This book asks the question: Who are your real friends? As Wallace Wallace goes from being a popular jock to a drama nerd, he reevaluates the people around him that he considered his friends. The “villain” of the story is underdeveloped, but it comes off as more realistic this way–all of Wallace’s friends have their good and bad parts, just like real people do.

This post is my Blogging from A to Z entry for the letter N.

[L] Liar & Spy by Rebecca Stead

14 Apr

(This was first written for my Materials for Tweens class.)

By Newbery Award-winning author Rebecca Stead, Liar & Spy is an unconventional mystery that follows Georges on his adventures with his neighbor, Safer, as their spy club tries to uncover the mystery of Mr. X, who lives in their apartment building. After Georges’s father loses his job and they have to sell their house, Georges moves into the apartment building Safer lives in with his family. At school, Georges is a loner who is bullied by the other kids. At home, his mother, a nurse, is working long shifts at the hospital, and his dad, an architect, is busy trying to get new clients, so Georges is left to explore his new home on his own.

Georges’s life starts improving as he spends more time with Safer, learning to observe the world around him. He begins to see the things around him differently, which leads to seeing himself differently, as well. Even once the mystery of Mr. X is solved, there is still more for the boys—and the reader—to discover, and at the end of the book, readers will want to read it again from the beginning to find the clues Stead deftly weaves into the whole novel.

Things get a little uncomfortable near the end of the book as the reader joins in Georges’s confusion about the revelations that come seemingly one after another. Like in Stead’s other books, astute readers will be able to guess at the surprise ending, but even so, it is satisfying to follow along as Georges finally sorts out fact from fiction.

Teachers reading the book in class may want students to keep a graphic organizer or a chart of facts about Georges’s life to compare what is known to the reader at the beginning of the book to what is known by the end. Students should also be encouraged to explain the changes with clues and evidence from the text, in line with Common Core standards for reading comprehension.

More firmly rooted in reality than Stead’s Newbery Award-winner, When You Reach Me, Liar & Spy is an engrossing mystery that deals with real-life issues. Tweens will relate to the struggles Georges faces and can find courage in his triumphs in helping Safer overcome his fears and in facing his own reality.

This post is my Blogging from A to Z entry for the letter L.

[E] Explorers of the World: The Vikings (DVD)

5 Apr

(Part of this was first written for my Materials for Tweens class.)

The Vikings found on the Explorers of the World DVD are not the pirates of legend, but rather the farmers and explorers who found the New World 500 years before Columbus did. The teacher is the narrator that guides two students as they explore the history of the Vikings and talk with Leif Erikson in this DVD from Schlessinger Media’s Explorers of the World series. It uses a combination of live action sequences, illustrations, animations, photos, maps, and aged film footage to draw the viewer into the past.

The students in the DVD ask questions that viewers will be wondering, and a timeline helps viewers keep track of when major events occurred. The DVD includes discussion questions with the option to review related video clips, and English and Spanish language tracks are available.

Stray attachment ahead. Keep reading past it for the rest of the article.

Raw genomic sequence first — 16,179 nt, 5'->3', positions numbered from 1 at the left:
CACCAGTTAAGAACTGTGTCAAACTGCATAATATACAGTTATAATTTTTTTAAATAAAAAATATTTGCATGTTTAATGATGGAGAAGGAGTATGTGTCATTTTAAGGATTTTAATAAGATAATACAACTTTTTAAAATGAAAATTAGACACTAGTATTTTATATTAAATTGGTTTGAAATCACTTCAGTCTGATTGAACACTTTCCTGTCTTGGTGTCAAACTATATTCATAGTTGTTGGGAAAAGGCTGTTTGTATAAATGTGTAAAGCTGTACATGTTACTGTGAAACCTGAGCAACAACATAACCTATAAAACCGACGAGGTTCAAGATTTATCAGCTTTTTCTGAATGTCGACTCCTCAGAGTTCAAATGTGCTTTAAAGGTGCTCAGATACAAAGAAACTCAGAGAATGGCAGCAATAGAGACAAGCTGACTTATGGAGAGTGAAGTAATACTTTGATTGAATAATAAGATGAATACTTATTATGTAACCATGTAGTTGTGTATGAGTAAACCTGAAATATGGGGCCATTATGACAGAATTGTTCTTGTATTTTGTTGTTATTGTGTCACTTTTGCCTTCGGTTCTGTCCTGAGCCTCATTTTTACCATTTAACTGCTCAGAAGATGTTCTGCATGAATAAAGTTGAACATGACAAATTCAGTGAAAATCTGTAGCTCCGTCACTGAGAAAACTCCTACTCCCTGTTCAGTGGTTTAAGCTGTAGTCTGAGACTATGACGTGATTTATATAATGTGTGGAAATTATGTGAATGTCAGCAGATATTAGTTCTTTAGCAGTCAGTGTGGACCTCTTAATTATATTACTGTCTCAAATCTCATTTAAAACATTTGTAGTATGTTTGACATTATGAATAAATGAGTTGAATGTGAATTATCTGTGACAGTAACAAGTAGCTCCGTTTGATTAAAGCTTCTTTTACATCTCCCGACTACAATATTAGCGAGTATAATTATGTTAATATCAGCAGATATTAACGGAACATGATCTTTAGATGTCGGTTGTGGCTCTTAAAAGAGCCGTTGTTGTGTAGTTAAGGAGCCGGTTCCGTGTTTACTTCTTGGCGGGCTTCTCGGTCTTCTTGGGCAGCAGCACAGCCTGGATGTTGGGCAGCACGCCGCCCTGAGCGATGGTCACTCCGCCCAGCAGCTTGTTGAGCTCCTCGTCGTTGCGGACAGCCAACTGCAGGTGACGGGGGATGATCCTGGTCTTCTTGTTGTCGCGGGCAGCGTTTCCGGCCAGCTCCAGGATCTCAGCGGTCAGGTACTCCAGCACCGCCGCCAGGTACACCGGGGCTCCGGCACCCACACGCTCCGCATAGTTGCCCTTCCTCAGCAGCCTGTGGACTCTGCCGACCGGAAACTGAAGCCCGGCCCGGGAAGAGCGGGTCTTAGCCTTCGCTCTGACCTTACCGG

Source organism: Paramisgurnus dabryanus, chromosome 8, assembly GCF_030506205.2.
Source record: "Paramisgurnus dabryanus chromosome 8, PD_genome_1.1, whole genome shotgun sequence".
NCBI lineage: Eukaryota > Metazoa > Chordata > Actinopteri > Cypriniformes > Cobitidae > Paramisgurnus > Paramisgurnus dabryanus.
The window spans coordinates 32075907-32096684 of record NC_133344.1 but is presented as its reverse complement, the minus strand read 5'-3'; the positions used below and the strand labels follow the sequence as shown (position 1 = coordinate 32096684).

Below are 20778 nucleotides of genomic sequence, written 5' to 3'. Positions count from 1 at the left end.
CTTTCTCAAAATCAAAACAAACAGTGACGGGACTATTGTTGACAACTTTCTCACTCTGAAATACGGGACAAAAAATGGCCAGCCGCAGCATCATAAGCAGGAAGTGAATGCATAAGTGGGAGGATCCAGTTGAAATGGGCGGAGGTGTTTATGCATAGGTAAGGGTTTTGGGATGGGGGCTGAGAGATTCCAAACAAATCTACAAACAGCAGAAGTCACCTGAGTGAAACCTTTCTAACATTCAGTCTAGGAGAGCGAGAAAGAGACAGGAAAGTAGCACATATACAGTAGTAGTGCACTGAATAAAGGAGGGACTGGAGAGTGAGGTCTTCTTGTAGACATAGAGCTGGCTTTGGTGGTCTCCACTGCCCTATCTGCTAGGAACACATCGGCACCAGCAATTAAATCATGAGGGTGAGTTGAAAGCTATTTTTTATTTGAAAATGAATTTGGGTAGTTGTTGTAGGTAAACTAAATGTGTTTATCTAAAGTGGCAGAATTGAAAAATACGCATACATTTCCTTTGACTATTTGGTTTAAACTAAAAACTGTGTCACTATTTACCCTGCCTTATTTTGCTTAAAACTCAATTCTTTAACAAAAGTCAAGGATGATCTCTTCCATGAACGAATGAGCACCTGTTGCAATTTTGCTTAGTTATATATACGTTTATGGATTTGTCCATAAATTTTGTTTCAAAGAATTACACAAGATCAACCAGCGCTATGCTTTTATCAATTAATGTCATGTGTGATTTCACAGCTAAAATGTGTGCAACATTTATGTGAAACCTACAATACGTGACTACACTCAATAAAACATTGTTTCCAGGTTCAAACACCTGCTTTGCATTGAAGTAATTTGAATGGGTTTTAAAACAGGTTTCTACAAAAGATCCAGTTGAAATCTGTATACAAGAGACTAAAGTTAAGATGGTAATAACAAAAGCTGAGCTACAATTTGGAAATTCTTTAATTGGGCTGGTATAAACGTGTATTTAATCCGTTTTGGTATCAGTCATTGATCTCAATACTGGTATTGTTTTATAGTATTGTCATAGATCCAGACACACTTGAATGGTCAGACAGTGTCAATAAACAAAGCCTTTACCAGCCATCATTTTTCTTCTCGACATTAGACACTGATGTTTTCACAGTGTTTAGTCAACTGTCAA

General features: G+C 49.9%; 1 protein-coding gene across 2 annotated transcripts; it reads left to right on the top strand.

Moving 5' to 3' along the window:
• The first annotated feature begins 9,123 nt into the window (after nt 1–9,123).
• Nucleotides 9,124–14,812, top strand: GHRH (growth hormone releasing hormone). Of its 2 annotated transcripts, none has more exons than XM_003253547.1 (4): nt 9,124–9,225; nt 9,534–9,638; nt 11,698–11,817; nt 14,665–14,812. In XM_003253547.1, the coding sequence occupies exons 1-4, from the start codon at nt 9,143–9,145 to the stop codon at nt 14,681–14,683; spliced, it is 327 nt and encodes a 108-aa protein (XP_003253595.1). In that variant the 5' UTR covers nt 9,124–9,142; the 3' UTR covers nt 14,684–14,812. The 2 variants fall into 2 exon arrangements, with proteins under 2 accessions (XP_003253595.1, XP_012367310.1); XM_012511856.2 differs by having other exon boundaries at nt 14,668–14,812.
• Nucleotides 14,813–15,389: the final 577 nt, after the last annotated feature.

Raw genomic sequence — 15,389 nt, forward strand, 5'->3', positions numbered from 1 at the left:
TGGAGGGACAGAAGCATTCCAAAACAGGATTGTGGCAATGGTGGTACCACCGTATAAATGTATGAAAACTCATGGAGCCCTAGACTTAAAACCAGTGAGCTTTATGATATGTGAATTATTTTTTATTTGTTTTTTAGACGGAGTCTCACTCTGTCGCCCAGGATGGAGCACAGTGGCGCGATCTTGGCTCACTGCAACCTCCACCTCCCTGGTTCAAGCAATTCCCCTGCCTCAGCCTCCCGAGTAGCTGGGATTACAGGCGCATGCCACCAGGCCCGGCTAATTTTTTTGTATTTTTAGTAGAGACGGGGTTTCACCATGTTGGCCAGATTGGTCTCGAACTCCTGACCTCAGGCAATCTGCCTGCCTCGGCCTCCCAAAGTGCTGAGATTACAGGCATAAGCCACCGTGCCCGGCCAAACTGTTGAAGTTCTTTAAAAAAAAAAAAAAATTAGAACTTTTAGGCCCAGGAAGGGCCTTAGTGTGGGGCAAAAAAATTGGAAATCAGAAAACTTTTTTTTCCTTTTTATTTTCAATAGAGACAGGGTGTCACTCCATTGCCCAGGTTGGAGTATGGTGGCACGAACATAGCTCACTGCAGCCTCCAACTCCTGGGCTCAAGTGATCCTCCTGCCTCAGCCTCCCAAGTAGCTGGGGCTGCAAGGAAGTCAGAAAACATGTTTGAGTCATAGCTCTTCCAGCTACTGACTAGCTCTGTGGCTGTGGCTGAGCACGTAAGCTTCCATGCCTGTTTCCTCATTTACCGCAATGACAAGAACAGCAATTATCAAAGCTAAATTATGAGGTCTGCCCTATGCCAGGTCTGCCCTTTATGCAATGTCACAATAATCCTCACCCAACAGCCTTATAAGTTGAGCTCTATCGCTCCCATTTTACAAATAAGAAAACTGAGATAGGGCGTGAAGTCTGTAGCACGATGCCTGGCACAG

This can be paired with a book about Vikings or with characters based on Vikings (Sea of Trolls by Nancy Farmer, some of the Ranger’s Apprentice series by John Flanagan) or used with related social studies units.

This DVD isn’t as exciting as I was expecting from the name, but I’ve always liked learning about vikings (I’ve even translated old viking sagas before in my Old Norse class in college). I don’t know how much I can recommend the DVD, but the books that go with it are pretty good!

This post is my Blogging from A to Z entry for the letter E.

[D] Drawing from Memory by Allen Say

4 Apr

(This was first written for my Materials for Tweens class.)

Award-winning author and illustrator Allen Say wrote Drawing from Memory, a half-narrative, half-graphic novel about his childhood in Japan, where he first started working on his artistic skills. Richly illustrated with both photographs and drawings in different styles, the narrative focuses on his relationship with his art and with his teacher, Noro Shinpei. The different styles used throughout the book may feel disjointed at times, but readers will enjoy the little mini-narratives in the comic strip asides and in his commentary.

Although this book is set in Japan, it deals with struggles that many Asian Americans face today while following their dreams, including the cultural stigma of becoming an artist. Tweens may also be familiar with his picture books, which have earned him a Caldecott medal and honor. This book was a 2012 Sibert honor book.

This post is my Blogging from A to Z entry for the letter D.

[C] Confetti Girl by Diana López

3 Apr

(This was first written for my Materials for Tweens class.)

Apolonia Flores, or Lina for short, loves socks, is tall, and is good at science and sports. However, she does not share her English-teacher father’s love of books, which he has been withdrawing further and further into since the death of Lina’s mother a year ago. Lina just wants her life to be back to normal again, but with her best friend Vanessa’s boyfriend and her own crush, Luis, not to mention failing grades in English, it will be a while before she can settle into her new normal.

Lopez writes about a girl dealing with the loss of her mom in a very real way, describing how she works through the grieving process in order to come to a new acceptance for her life. The struggles she has along the way are also very realistic, and the dichos (Spanish words of wisdom) at the beginning of each chapter add an extra layer of meaning and feeling to the book.

More information about the book can be found on the author’s website, and an educator’s guide with discussion questions and activities can be found here.

This post is my Blogging from A to Z entry for the letter C.